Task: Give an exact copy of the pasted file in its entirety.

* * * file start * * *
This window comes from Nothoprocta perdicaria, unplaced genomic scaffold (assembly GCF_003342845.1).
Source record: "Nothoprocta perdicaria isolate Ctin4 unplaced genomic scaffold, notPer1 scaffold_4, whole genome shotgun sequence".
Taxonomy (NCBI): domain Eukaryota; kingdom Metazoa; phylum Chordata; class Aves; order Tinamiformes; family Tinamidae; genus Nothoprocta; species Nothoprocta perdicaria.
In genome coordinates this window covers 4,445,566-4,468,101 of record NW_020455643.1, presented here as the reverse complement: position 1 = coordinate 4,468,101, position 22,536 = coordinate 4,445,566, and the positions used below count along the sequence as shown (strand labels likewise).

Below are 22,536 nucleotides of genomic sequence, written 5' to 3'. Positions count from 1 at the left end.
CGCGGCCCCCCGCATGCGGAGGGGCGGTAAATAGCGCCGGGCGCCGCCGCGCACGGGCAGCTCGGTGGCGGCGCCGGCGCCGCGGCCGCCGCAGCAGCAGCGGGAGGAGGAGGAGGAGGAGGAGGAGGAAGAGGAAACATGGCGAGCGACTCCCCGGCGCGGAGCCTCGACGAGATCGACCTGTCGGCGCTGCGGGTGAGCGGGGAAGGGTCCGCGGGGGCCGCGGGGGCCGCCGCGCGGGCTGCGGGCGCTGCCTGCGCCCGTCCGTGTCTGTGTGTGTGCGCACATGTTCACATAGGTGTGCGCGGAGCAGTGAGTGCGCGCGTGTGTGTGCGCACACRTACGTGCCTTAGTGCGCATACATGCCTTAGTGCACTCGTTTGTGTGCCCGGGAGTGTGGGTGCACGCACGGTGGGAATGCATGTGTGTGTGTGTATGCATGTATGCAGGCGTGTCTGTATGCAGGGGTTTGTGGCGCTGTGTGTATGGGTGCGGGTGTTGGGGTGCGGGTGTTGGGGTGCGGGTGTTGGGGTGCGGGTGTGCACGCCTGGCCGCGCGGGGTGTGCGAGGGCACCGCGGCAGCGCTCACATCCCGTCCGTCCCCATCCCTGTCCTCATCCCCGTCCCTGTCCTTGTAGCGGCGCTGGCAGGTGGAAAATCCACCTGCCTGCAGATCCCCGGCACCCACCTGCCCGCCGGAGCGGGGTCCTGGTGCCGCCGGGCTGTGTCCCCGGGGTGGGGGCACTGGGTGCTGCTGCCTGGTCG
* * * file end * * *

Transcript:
This window comes from Nothoprocta perdicaria, unplaced genomic scaffold (assembly GCF_003342845.1).
Source record: "Nothoprocta perdicaria isolate Ctin4 unplaced genomic scaffold, notPer1 scaffold_4, whole genome shotgun sequence".
Taxonomy (NCBI): domain Eukaryota; kingdom Metazoa; phylum Chordata; class Aves; order Tinamiformes; family Tinamidae; genus Nothoprocta; species Nothoprocta perdicaria.
In genome coordinates this window covers 4,445,566-4,468,101 of record NW_020455643.1, presented here as the reverse complement: position 1 = coordinate 4,468,101, position 22,536 = coordinate 4,445,566, and the positions used below count along the sequence as shown (strand labels likewise).

Below are 22,536 nucleotides of genomic sequence, written 5' to 3'. Positions count from 1 at the left end.
CGCGGCCCCCCGCATGCGGAGGGGCGGTAAATAGCGCCGGGCGCCGCCGCGCACGGGCAGCTCGGTGGCGGCGCCGGCGCCGCGGCCGCCGCAGCAGCAGCGGGAGGAGGAGGAGGAGGAGGAGGAGGAAGAGGAAACATGGCGAGCGACTCCCCGGCGCGGAGCCTCGACGAGATCGACCTGTCGGCGCTGCGGGTGAGCGGGGAAGGGTCCGCGGGGGCCGCGGGGGCCGCCGCGCGGGCTGCGGGCGCTGCCTGCGCCCGTCCGTGTCTGTGTGTGTGCGCACATGTTCACATAGGTGTGCGCGGAGCAGTGAGTGCGCGCGTGTGTGTGCGCACACRTACGTGCCTTAGTGCGCATACATGCCTTAGTGCACTCGTTTGTGTGCCCGGGAGTGTGGGTGCACGCACGGTGGGAATGCATGTGTGTGTGTGTATGCATGTATGCAGGCGTGTCTGTATGCAGGGGTTTGTGGCGCTGTGTGTATGGGTGCGGGTGTTGGGGTGCGGGTGTTGGGGTGCGGGTGTTGGGGTGCGGGTGTGCACGCCTGGCCGCGCGGGGTGTGCGAGGGCACCGCGGCAGCGCTCACATCCCGTCCGTCCCCATCCCTGTCCTCATCCCCGTCCCTGTCCTTGTAGCGGCGCTGGCAGGTGGAAAATCCACCTGCCTGCAGATCCCCGGCACCCACCTGCCCGCCGGAGCGGGGTCCTGGTGCCGCCGGGCTGTGTCCCCGGGGTGGGGGCACTGGGTGCTGCTGCCTGGTCG